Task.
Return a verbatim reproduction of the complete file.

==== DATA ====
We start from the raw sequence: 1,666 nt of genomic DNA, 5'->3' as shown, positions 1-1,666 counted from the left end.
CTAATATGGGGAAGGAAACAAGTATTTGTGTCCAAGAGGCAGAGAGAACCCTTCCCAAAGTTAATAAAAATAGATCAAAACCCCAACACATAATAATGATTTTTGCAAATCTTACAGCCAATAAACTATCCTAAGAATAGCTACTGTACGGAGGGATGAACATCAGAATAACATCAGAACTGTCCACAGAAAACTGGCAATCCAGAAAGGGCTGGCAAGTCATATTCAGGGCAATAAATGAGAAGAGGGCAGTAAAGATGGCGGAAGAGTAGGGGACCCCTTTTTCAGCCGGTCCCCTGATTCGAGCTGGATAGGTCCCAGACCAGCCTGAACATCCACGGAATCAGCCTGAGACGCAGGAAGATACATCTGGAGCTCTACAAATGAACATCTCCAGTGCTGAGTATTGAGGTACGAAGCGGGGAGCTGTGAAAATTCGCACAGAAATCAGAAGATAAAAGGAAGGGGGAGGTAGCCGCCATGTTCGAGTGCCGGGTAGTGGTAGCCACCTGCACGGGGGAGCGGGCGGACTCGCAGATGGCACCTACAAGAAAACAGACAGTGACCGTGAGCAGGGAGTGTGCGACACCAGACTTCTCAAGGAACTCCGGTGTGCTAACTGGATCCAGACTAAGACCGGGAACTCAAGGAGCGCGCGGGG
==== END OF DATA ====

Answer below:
We start from the raw sequence: 1,666 nt of genomic DNA, 5'->3' as shown, positions 1-1,666 counted from the left end.
CTAATATGGGGAAGGAAACAAGTATTTGTGTCCAAGAGGCAGAGAGAACCCTTCCCAAAGTTAATAAAAATAGATCAAAACCCCAACACATAATAATGATTTTTGCAAATCTTACAGCCAATAAACTATCCTAAGAATAGCTACTGTACGGAGGGATGAACATCAGAATAACATCAGAACTGTCCACAGAAAACTGGCAATCCAGAAAGGGCTGGCAAGTCATATTCAGGGCAATAAATGAGAAGAGGGCAGTAAAGATGGCGGAAGAGTAGGGGACCCCTTTTTCAGCCGGTCCCCTGATTCGAGCTGGATAGGTCCCAGACCAGCCTGAACATCCACGGAATCAGCCTGAGACGCAGGAAGATACATCTGGAGCTCTACAAATGAACATCTCCAGTGCTGAGTATTGAGGTACGAAGCGGGGAGCTGTGAAAATTCGCACAGAAATCAGAAGATAAAAGGAAGGGGGAGGTAGCCGCCATGTTCGAGTGCCGGGTAGTGGTAGCCACCTGCACGGGGGAGCGGGCGGACTCGCAGATGGCACCTACAAGAAAACAGACAGTGACCGTGAGCAGGGAGTGTGCGACACCAGACTTCTCAAGGAACTCCGGTGTGCTAACTGGATCCAGACTAAGACCGGGAACTCAAGGAGCGCGCGGGG